If there are 2,000 orders per day, you would see 2,000 documents locally on the device. If each document is 50Kb, the device could replicate up to ~100 megabytes to the local database.


When you subscribe to data that is relevant, you need to remove it from the local device once it is no longer relevant. You want to remove data from the local database without deleting that data on other devices.

This operation is different than remove in that it only removes one or more documents from the local storage and does not sync the change to other devices.

await'people').find('age <= 32').evict()


1: Time-based syncing

One common design pattern is to only synchronize data that was written within the past 24 hours. At the end of that 24 hours, documents older than 24 hours are evicted and a new query is created.

Let's look through a typical example for syncing data: four flight attendants walk through an airlane and record passenger meal orders on their tablets.

The database has a flights collection, with each flight represented as a document. Each document has a createdAt timestamp.

{  "createdAt": "2022-09-17T20:00:46.945Z",  "flightNo": "DIT101",  "orders": {    "abcdef123": {      ...    }  }}

We want to only store data on the device that was created in the past 24 hours. Anything older than 24 hours should be removed locally from the device. However, we don't want to remove this data from the entire mesh network, because we may want to do analytics on it later using the Big Peer. So, we do not use remove() because that deletes data from the entire network, including the Cloud. We use evict() to remove data from the local device because the data is not relevant anymore."flights").find("createdAt <= $args.yesterday", args: [  "yesterday": yesterday(),]).evict()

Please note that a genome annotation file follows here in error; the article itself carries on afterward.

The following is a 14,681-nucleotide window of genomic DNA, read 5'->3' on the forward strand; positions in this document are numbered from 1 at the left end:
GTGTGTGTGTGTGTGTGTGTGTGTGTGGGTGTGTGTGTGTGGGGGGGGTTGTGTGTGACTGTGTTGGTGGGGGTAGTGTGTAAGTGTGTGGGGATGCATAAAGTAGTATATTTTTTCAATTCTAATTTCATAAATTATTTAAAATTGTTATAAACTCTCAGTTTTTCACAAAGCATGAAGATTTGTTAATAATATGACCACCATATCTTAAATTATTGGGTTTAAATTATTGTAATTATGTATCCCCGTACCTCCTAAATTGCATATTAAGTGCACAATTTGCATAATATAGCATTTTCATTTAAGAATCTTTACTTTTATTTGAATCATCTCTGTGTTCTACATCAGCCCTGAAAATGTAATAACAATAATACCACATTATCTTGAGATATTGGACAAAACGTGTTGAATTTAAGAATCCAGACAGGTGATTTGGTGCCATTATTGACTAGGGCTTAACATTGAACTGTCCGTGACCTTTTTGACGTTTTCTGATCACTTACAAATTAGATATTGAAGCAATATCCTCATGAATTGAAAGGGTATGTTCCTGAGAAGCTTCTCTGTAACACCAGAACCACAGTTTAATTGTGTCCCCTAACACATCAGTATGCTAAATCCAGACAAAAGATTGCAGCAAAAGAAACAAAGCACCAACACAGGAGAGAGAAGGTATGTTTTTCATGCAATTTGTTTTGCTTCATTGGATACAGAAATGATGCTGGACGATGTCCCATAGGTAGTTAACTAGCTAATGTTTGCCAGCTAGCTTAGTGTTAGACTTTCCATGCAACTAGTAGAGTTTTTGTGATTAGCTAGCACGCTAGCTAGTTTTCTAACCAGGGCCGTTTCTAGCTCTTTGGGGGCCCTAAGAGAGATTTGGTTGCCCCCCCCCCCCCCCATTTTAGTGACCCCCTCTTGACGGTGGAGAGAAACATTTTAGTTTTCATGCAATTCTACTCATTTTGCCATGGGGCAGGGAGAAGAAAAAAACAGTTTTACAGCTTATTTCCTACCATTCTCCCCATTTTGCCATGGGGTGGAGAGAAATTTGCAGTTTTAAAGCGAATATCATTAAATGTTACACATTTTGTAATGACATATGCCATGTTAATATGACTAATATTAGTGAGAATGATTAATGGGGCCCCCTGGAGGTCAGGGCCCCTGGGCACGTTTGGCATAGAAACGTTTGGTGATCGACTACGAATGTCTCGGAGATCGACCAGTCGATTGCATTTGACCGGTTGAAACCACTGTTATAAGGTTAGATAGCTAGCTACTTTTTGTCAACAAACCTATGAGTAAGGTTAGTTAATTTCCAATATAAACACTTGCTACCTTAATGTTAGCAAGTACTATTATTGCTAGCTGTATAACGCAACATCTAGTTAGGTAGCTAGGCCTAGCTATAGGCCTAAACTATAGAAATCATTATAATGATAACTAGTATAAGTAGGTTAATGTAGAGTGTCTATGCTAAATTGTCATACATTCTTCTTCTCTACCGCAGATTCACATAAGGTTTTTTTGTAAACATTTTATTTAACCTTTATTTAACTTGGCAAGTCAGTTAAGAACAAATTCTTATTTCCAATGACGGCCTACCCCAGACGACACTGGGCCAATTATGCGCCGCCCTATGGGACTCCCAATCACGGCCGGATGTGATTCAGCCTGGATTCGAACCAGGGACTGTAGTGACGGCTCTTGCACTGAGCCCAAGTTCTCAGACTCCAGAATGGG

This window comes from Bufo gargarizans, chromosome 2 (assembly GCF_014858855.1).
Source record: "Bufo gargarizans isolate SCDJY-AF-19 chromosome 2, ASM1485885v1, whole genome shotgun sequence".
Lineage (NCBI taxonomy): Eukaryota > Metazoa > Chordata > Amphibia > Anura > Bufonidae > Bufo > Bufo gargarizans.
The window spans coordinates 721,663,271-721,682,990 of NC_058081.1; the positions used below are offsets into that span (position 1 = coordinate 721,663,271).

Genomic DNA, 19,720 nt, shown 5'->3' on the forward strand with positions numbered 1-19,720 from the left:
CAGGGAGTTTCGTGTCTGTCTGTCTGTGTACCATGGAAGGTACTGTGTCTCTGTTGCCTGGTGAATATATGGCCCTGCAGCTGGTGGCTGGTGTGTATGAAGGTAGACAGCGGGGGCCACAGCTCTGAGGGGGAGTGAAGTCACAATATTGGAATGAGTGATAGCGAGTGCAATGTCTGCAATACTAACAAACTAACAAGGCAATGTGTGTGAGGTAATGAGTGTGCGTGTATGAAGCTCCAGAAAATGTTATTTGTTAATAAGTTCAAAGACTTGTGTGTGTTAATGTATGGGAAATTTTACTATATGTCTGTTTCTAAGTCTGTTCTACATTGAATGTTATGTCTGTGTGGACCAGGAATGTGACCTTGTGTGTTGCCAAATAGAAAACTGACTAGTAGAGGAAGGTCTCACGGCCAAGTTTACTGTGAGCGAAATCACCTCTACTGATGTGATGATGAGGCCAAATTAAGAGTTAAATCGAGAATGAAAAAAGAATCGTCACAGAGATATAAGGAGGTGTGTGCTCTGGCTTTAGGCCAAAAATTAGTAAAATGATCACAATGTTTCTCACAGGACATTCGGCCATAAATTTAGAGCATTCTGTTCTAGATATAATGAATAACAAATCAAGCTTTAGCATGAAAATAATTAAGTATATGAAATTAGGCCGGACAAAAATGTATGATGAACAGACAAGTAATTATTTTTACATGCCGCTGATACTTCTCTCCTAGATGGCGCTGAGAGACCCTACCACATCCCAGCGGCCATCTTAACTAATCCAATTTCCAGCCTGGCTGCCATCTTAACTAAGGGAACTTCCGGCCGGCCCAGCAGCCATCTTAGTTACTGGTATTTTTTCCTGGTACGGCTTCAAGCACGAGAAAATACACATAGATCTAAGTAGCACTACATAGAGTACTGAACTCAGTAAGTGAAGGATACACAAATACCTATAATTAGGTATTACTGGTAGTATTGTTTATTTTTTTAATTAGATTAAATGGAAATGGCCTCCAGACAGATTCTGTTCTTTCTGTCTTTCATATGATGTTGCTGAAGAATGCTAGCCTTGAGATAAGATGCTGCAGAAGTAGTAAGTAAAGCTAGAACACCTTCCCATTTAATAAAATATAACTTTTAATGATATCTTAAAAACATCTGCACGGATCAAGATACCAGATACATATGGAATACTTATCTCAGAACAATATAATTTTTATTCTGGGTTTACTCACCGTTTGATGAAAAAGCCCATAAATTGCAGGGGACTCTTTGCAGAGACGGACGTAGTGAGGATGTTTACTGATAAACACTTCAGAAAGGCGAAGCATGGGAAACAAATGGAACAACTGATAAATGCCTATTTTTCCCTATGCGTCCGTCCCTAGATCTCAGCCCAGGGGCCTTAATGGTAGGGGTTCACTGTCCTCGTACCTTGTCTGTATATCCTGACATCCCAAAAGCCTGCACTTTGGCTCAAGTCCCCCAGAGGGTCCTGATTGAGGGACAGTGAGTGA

One way to implement eviction would be to create a global interval. For example, every 4 hours check to see if there is any data on the local machine that is irrelevant. If so, evict it.

Devices should periodically restart the query with a new date. Notice that the query for eviction is exactly the opposite as the query for subscription. These queries should not overlap."flights").find("createdAt > $args.yesterday", args: [  "yesterday": yesterday(),]).subscribe()

2. Stateful syncing

Another common design pattern is to build state into each document type. In an ordering application, orders go through a lifecycle.


When the application starts, the device only wants to synchronize orders that are not filled or cancelled, and evict any orders that have been completed.

self.query =  self.ditto.collection("orders")  .find("status != 'FILLED' && status != 'CANCELLED'")  .subscribe()self.ditto.collection("orders").find("status == 'FILLED' || status == 'CANCELLED'").evict()

Once an order has been completed, document as “FILLED”. Live queries will fire and update the front-page.

self.ditto.collection("orders").upsert([  "_id": id,  "status": "FILLED"])

An order could also become cancelled whlie it was unfilled. A cancelled order is based on the business logic -- for example, an order could be cancelled manually, or cancelled when the store closes, or because the order was placed more than 24 hours prior.

self.ditto.collection("orders").upsert([  "_id": id,  "status": "CANCELLED"])self.ditto.collection("orders").findByID(id).evict()